At the young age of 24, Tyler Kasl of Belleville, Kansas never could have imagined that after working with his grandpa creating fresh, handmade wreaths and selling homegrown trees every Christmas season since he was 5, that suddenly, this year he would be overseeing the family business on his own.

The longtime owner of Kasl Christmas Tree Farm, Mike Kasl, unexpectedly passed away Nov. 15, 2018, in the middle of his peak season. He was 75.

It was a jolt to the family and close-knit community in north central Kansas. Mike was known for his jolly personality and the chuckle that went along with the twinkle in his eyes. He started the farm in 1980 by planting Scotch pine and Austrian pine trees.

This holiday season, his grandson Tyler has stepped up, and along with Tyler’s dad Scott Kasl and grandma Carolyn Kasl (Mike’s widow), the wreath-making and homegrown tree business is flourishing.

“I really didn’t know how it’d work out, with Tyler working all day with the city (of Belleville) then handling everything here at the farm, but we’re all working together,” Carolyn said.

Scott agreed: “It’s emotional, but we’re all in it together.”

In late November, their season was fully underway. Tyler said they’re working every hour possible during their peak season, which finally calms down just before Christmas, around Dec. 22.

People come to the farm to pick their holiday tree or cut their own.

“The Fraser fir trees, hanging on the line, are real popular. People enjoy choosing those,” Tyler said. “Other customers like picking their own Scotch pine or Austrian pine tree out in the field here, and we’ll cut them, or sometimes they like to hand-saw them. Sometimes they want the full experience.”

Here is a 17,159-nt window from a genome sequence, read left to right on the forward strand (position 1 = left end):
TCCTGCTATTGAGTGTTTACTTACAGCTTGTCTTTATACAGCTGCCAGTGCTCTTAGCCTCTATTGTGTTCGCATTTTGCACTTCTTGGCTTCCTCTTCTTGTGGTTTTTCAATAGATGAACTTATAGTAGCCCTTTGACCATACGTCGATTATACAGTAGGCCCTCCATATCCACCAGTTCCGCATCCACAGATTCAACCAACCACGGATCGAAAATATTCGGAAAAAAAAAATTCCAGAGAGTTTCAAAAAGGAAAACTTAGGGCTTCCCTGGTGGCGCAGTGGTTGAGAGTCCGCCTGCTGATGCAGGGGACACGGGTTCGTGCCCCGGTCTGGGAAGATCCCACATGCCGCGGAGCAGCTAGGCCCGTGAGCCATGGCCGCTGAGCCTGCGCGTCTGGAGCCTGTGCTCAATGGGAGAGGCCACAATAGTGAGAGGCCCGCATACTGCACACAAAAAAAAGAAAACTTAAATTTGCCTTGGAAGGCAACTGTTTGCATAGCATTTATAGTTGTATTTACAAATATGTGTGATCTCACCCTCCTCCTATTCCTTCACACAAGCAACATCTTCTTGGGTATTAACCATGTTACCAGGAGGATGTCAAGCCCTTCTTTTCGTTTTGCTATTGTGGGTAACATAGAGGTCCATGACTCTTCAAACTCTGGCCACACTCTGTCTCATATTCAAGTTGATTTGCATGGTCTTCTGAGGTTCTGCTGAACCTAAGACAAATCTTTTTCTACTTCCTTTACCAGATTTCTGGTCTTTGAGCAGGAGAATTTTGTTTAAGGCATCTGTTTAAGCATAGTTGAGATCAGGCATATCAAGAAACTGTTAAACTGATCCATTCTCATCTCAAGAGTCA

Thanksgiving week brought excitement from the Kasl Christmas Tree Farm with special delivery to the Kansas Governor’s Mansion. Scott traveled to Topeka Nov. 26 to deliver one of their 24-inch Scotch pine wreaths to Kansas Gov. Laura Kelly.

“Gov. Kelly was real excited about the wreath we brought,” Scott said. “The governor was also pleased with the way that the organization (Kansas Christmas Tree Growers) operates, and she appreciated the tree.”

The honored invitation to transport one of their homegrown Christmas trees or wreaths to the Governor’s mansion had always been a treat for Grandpa Mike, but several years ago, Mike decided to joyfully share that opportunity with another tree farmer in their organization.

Wreaths are a big part of the Kasl business. For years, Mike worked with organizations who ordered numerous wreaths.

“We made 2,000 wreaths last year, and sold about 250 trees to organizations in Kansas and Nebraska including a ladies group, Boy Scouts, schools, and we’re close to that again this year,” Carolyn said.

Trends in Christmas wreaths have changed this year.

“People now are going for the bigger wreaths,” said Tyler, who created 1,500 wreaths by Thanksgiving.

Carolyn and her daughter-in-law, Laurie, make large, colorful bows for the wreaths and garland swags. Helpers Justin Kemp and Brian Novak clip the brightest green branches to be made into wreaths.

Kasl Christmas Tree Farm also supports the Trees for Troops program, donating 10 trees every year for active military families.

This year is one of transition for the Kasls, but they’re pleased to offer their services.

“It’s different. Somebody else sitting in Mike’s chair now. But it’s Tyler. He always worked beside Mike anyway,” Carolyn said.

Tyler also has his eyes on the farm’s long-term plan. This spring he’ll plant 750 Scotch pine trees, and he’s looking to help other farmers grow, too.

“I want to help farmers out, who want to start getting into the business,” he said.

But that takes time. It takes six to eight years to grow the trees in Kansas, he said. The Kasl farm has 125 trees in the 6- to 10-foot range for every year. Tyler aims to increase that to 200 per year. That’s what Grandpa Mike used to do, he said, and it helps give some cushion in case they run into a drought year.

Tyler is planting seeds of Grandpa Mike’s legacy for the holidays and beyond.

Amy Hadachek can be reached at editorial@midwestmessenger.com.

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Amy Hadachek is a freelance writer who lives on a farm with her husband in north central Kansas. She's also a meteorologist and storm chaser. Amy can be reached by email at: amy.hadachek@midwestmessenger.com